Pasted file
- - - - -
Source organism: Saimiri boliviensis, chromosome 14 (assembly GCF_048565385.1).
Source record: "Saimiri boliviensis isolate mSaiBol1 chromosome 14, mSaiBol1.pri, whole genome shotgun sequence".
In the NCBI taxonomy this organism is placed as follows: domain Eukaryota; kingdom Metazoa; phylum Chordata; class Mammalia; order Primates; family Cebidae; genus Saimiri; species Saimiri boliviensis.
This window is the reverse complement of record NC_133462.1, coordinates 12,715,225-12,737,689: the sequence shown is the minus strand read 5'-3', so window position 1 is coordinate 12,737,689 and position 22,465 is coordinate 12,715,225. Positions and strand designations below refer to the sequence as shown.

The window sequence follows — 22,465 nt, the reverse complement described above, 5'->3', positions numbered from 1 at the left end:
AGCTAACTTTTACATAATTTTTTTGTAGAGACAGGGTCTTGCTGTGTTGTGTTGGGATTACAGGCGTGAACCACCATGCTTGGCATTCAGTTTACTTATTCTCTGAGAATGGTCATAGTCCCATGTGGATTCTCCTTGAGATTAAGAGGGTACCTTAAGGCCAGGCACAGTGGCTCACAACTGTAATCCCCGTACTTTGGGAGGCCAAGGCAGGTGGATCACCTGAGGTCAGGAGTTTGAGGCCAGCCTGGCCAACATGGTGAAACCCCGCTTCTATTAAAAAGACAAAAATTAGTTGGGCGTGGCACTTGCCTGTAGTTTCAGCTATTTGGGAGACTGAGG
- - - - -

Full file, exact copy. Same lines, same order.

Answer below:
Source organism: Saimiri boliviensis, chromosome 14 (assembly GCF_048565385.1).
Source record: "Saimiri boliviensis isolate mSaiBol1 chromosome 14, mSaiBol1.pri, whole genome shotgun sequence".
In the NCBI taxonomy this organism is placed as follows: domain Eukaryota; kingdom Metazoa; phylum Chordata; class Mammalia; order Primates; family Cebidae; genus Saimiri; species Saimiri boliviensis.
This window is the reverse complement of record NC_133462.1, coordinates 12,715,225-12,737,689: the sequence shown is the minus strand read 5'-3', so window position 1 is coordinate 12,737,689 and position 22,465 is coordinate 12,715,225. Positions and strand designations below refer to the sequence as shown.

The window sequence follows — 22,465 nt, the reverse complement described above, 5'->3', positions numbered from 1 at the left end:
AGCTAACTTTTACATAATTTTTTTGTAGAGACAGGGTCTTGCTGTGTTGTGTTGGGATTACAGGCGTGAACCACCATGCTTGGCATTCAGTTTACTTATTCTCTGAGAATGGTCATAGTCCCATGTGGATTCTCCTTGAGATTAAGAGGGTACCTTAAGGCCAGGCACAGTGGCTCACAACTGTAATCCCCGTACTTTGGGAGGCCAAGGCAGGTGGATCACCTGAGGTCAGGAGTTTGAGGCCAGCCTGGCCAACATGGTGAAACCCCGCTTCTATTAAAAAGACAAAAATTAGTTGGGCGTGGCACTTGCCTGTAGTTTCAGCTATTTGGGAGACTGAGG